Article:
For Tanus, the fair-haired young lion of a warrior, the gods have decreed that he will lead Egypt’s army in a bold attempt to reunite the Kingdom’s shared halves. But Tanus will have to defy the same gods to attain the reward they have forbidden him, an object more prized than battle’s glory: possession of the Lady Lostris, a rare beauty with skin the color of oiled ceder–destined for the adoration of a nation, and the love of one extraordinary man.
I love historical fiction and am reading a number of books in this genre at the moment. This particular book is set in Ancient Egypt and is set in a period much before all other historical fiction that I have read before. I found the culture and technological advancement fascinating as much of the things Taita creates or modifies are things that we take for granted everyday.
Taita is a slave. He is also a eunuch, a confidante, an architect, a military tactician, an artist, a doctor, a holy man and a seer into the future. He is skilled with carpentry, he can sing, write, direct theatre productions, learn a new language in days and teach his charges all subjects. In short, the only thing he is not very good at is being humble about what he can do and at times this royally got on my nerves. Nobody is this perfect, not even a slave to some of the most powerful men and women of nobility in Egypt.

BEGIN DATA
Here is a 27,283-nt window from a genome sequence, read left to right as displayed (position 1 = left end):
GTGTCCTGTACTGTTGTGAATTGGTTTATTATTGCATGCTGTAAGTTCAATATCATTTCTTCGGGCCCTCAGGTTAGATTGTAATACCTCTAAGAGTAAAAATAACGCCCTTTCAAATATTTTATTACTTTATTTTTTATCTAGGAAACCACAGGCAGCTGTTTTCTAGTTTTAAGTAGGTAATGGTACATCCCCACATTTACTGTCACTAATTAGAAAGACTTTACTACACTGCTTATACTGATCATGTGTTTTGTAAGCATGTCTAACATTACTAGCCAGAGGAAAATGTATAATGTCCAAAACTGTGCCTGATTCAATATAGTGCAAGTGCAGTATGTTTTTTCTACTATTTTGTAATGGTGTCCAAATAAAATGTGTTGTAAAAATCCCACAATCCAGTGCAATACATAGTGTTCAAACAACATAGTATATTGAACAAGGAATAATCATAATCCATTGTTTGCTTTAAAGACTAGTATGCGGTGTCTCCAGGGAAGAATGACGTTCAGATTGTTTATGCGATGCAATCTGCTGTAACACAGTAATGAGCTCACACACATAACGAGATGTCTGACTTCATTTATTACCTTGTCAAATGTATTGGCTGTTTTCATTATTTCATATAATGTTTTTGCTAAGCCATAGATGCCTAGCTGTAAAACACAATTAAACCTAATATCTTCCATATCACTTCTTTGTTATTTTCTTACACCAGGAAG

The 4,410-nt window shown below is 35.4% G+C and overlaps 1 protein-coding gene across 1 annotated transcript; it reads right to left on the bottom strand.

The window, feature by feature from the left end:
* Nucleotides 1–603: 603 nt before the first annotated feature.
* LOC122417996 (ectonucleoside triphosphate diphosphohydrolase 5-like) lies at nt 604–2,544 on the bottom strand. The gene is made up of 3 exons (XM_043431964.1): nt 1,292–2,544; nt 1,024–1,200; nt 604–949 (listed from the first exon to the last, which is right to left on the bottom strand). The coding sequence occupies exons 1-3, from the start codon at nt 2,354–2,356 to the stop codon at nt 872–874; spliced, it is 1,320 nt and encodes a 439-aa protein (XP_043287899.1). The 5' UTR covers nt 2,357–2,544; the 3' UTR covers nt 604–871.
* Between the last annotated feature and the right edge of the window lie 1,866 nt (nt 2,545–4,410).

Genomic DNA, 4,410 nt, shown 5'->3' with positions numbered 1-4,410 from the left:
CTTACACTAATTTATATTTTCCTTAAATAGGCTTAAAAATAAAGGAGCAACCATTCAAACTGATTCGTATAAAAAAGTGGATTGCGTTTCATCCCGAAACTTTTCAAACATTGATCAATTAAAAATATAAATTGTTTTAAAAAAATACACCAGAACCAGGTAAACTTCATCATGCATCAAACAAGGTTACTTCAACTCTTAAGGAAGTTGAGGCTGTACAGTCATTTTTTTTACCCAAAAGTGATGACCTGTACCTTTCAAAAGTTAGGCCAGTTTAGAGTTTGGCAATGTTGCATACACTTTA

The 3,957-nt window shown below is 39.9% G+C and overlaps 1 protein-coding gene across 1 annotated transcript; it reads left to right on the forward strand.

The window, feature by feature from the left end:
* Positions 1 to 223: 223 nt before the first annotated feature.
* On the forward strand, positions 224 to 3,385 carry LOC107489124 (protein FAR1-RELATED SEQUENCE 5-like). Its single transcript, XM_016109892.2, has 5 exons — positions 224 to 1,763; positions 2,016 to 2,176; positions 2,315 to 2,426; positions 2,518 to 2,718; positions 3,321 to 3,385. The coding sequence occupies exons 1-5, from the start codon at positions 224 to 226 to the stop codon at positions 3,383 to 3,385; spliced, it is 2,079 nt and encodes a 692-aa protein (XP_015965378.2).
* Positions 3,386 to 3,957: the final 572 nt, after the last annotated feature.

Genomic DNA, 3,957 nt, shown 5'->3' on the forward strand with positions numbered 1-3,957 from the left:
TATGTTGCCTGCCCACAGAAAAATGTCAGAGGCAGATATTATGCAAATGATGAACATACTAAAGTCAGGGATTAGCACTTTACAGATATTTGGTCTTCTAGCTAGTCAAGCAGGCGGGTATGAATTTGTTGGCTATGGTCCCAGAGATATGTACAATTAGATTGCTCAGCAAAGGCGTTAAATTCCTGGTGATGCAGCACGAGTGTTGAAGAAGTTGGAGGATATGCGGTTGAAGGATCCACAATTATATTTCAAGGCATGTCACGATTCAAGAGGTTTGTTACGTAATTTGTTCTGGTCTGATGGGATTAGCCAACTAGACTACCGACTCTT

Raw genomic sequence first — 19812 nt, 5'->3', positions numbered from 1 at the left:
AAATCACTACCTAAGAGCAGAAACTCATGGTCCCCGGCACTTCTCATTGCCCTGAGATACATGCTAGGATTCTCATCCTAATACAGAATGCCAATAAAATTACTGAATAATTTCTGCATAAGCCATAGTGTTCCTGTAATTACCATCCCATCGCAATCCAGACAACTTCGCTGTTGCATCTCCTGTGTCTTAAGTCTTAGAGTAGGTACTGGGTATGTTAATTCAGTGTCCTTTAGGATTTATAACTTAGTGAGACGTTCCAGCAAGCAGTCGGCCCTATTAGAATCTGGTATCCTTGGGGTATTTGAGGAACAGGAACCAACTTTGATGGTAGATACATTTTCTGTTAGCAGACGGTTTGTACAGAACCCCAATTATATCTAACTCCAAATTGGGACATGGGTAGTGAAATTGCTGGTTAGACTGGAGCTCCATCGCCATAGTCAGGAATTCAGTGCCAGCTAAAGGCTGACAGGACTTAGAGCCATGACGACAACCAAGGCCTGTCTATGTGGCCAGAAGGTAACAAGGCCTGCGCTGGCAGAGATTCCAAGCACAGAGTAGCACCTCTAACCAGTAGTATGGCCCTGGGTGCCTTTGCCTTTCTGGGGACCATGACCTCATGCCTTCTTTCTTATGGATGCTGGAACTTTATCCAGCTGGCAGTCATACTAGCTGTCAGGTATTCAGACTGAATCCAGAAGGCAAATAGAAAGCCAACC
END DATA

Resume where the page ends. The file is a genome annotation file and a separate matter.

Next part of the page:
Taita has been a slave almost all his life and considers himself born to serve. His master is the Lord Intef, the Pharaoh’s right hand man. War against the Pretender cripples Egypt of its wealth. At the festival of Osiris the Lord hosts his Pharaoh, a weak man compared to his ancestors. To better secure his position, Intef arranges the marriage of his fourteen year old daughter to the Pharaoh with the promise that she will become the principal wife if she gives him the male heir he needs to continue his line. Lostris despairs as she has eyes for another, Tanus, an officer in the Pharaoh’s army. At her request Taita works the mazes of Ammon-Ra and foretells that in five years the Pharaoh will be dead. In this secret knowledge, Lostris lives on in the hope that after his death she may join Tanus.
Five years later Pharaoh has his son and heir; war continues to ravage the land and a new threat comes to Egypt. An enemy far beyond the technological advancement of the Egyptians sweeps over the lands and conquers cities. Events unfold as Taita has predicted, and the Queen Regent Lostris is forced into exile with her son and her remaining people in order to survive. Twenty years they spend away from Egypt, relying on the Nile and the goddess Isis for safe passage.